Narawntapu National park – 2 nights (4th / 5th Dec)
Accommodation – I stayed at Port Sorrell the nearest town to Narawntapu which is a 25km drive from the National park on the other side of the estuary.
Species – Pademelons can be seen during the day at Narawntapu on the track leading out from the Visitor Centre to the Bird Hide, but as usual dusk is the highlight of the day when Forester Kangaroos, Bennett’s Wallaby, Pademelons and Wombats come out onto the open lawns around the Visitor Centre to feed.
Forester Kangaroos Sparring.
A night drive on the C741 to Yorktown produced only Pademelons but the real highlight of the area is the C740. A couple of Kilometres outside the national park I came across my first Ringtail Possum in Tasmania slowly crossing the road. I was also pleased to find a Banjo Frog sitting nonchalantly on the road.
Eastern Banjo Frog.
Also on the C470, there is a Southern Bettong colony about 2km from the intersection of the C470 with the B71 in the pine forest (from memory the 5th track into pine forest from intersection.)
Southern (Tasmanian) Bettong.
Whilst the drive back to Port Sorell from Narawntapu is a long one at night going 60km per hour I did get to see a Southern Brown Bandicoot foraging just outside of the town.
The following morning driving to Loongana I came across a freshly killed Spotted-tailed Quoll dead on the road (DOR) just outside Port Sorell that had not been there the previous night, as this was the second Spotted-tailed Quoll DOR I came across in the area I conclude that although I didn’t see any live Quolls this area must still be good for this species.
Mountain Valley Wilderness Cabins – 3 nights (6th / 7th / 8th Dec)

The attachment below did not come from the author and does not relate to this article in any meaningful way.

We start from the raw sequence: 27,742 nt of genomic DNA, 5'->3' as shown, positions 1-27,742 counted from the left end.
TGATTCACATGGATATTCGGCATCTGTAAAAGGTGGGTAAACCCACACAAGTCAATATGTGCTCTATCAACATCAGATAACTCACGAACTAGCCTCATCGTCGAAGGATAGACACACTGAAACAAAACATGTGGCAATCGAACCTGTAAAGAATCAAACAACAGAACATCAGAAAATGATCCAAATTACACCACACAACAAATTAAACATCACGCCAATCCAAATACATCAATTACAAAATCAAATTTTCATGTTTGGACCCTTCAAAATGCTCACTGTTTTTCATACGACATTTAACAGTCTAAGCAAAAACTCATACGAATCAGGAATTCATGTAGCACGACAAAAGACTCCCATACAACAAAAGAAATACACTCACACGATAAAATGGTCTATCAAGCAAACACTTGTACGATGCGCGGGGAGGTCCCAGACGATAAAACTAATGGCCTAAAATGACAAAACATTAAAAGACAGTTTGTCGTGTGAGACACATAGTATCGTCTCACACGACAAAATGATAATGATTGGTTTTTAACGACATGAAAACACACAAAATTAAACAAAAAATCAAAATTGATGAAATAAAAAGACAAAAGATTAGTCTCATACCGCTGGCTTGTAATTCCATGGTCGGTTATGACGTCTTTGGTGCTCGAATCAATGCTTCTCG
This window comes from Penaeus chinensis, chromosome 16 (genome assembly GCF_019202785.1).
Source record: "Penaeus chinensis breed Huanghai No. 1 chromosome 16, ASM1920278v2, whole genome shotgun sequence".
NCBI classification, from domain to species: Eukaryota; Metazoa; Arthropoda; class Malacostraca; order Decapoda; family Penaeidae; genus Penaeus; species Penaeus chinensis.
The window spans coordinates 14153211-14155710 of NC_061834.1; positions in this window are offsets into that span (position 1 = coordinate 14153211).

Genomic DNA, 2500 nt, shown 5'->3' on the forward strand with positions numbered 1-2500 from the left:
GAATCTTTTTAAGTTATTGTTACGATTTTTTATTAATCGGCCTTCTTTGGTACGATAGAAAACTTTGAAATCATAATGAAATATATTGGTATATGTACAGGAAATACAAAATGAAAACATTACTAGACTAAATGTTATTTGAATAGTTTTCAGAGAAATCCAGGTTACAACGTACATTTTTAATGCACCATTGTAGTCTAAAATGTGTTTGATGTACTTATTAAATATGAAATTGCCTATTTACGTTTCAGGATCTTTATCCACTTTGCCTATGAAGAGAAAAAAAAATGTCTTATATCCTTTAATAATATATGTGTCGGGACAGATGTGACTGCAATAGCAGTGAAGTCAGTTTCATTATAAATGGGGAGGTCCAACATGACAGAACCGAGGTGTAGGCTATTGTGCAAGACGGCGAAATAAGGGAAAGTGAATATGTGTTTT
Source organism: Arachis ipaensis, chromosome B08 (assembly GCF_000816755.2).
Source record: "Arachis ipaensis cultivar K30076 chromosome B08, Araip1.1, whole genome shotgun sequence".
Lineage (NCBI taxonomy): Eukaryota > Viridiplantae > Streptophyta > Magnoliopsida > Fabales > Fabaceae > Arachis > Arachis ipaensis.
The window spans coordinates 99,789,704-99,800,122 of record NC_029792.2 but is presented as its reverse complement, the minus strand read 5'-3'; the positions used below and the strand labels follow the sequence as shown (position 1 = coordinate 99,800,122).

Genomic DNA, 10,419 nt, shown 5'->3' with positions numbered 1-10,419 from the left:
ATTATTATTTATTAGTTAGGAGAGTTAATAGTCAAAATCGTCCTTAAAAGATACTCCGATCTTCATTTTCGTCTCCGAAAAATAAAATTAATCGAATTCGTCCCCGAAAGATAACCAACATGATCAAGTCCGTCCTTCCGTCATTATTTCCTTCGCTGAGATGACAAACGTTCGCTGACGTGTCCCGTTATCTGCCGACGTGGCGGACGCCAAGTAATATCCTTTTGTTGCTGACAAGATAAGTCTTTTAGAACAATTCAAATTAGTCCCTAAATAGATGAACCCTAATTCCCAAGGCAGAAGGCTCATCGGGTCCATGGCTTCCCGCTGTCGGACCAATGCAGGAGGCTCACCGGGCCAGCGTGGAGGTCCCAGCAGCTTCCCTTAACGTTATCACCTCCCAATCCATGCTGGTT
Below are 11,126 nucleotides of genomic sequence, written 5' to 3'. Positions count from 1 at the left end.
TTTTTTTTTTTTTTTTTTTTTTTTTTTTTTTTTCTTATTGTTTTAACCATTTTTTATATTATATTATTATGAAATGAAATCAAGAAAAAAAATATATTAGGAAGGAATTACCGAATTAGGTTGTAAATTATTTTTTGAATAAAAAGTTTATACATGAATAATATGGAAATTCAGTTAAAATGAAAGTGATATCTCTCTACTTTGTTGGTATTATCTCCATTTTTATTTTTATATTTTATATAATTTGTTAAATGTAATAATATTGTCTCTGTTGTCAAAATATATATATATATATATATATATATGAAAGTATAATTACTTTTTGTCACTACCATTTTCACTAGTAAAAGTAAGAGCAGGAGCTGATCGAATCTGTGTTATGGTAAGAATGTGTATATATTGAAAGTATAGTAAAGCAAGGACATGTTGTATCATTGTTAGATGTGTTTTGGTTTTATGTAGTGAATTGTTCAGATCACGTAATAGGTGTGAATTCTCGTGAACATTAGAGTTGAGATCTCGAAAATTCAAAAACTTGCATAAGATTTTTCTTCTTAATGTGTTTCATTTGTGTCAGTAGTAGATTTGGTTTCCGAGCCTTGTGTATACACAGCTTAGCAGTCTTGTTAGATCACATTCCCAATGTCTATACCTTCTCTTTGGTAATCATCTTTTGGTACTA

Devils Elbow – Leven Canyon.
Accommodation – Loongana where you can watch the wildlife feed directly from your cabin.
Inside the Cabins at Mountain Valley.
Species – All three nights at Loongana I had extensive views of multiple Platypus in the river that runs through the property on a free guided tour by the very knowledgable Len. Also, on the guided tour we saw Pademelons and Wombats.
Night 1 – 30 mins after dusk a Spotted-tailed Quoll came outside the cabin to feed on the chicken put out by Len, satisfied I had an early night. During the night I got up to find a Tasmanian Devil feeding outside my cabin about 1am.
Night 2 –Unfortunately the second night was ruined for all by a guest running around outside with a flashlight, the owners suggest not leaving the cabin during the night as it will scare the wildlife, it is for good reason.
Night 3. – Again 30 mins after dark I was visited by a Spotted-tailed Quoll which fed outside my cabin for 2-3 mins then returned twice more to carry off more chicken before the arrival of the Devils which arrived shortly after. I watched a beautiful Devil (sadly with DFTD) feed outside my cabin for over 30 mins and wow could this little Devil put it away. Two whole chickens later he waddled off into the night belly fully distended, I assume very happy!
Loongana truly is a gem of a wildlife experience and although I didn’t take any photos of the night feeding it is allowed it was just a personal choice.
Cradle mountain – 2 nights (9th / 10th Dec)
Accommodation – the aptly named Ringtail Cabin at Cradle Valley Highlander Cottages.
Species – prime viewing of a Ringtail Possum from the balcony of my cabin both nights. Echidna on the Pencil Pine Walk. Numerous Bennett’s Wallaby, Pademelons on the Cradle Valley Walk. Numerous Bennett’s Wallaby (including long haired form) and Wombat in the Tourist Village where most of the accommodation is situated. Brushtail Possums, Bennett’s Wallaby and Pademelons on the drive to Dove Lake spotlighting after dark.
Bennett’s Wallaby (Long-haired Variety.)
Sadly, this was the end of my time in Tasmania and from here it was a short drive down to Devonport to catch my flights back to WA. #NatureNeverFailsToImpress!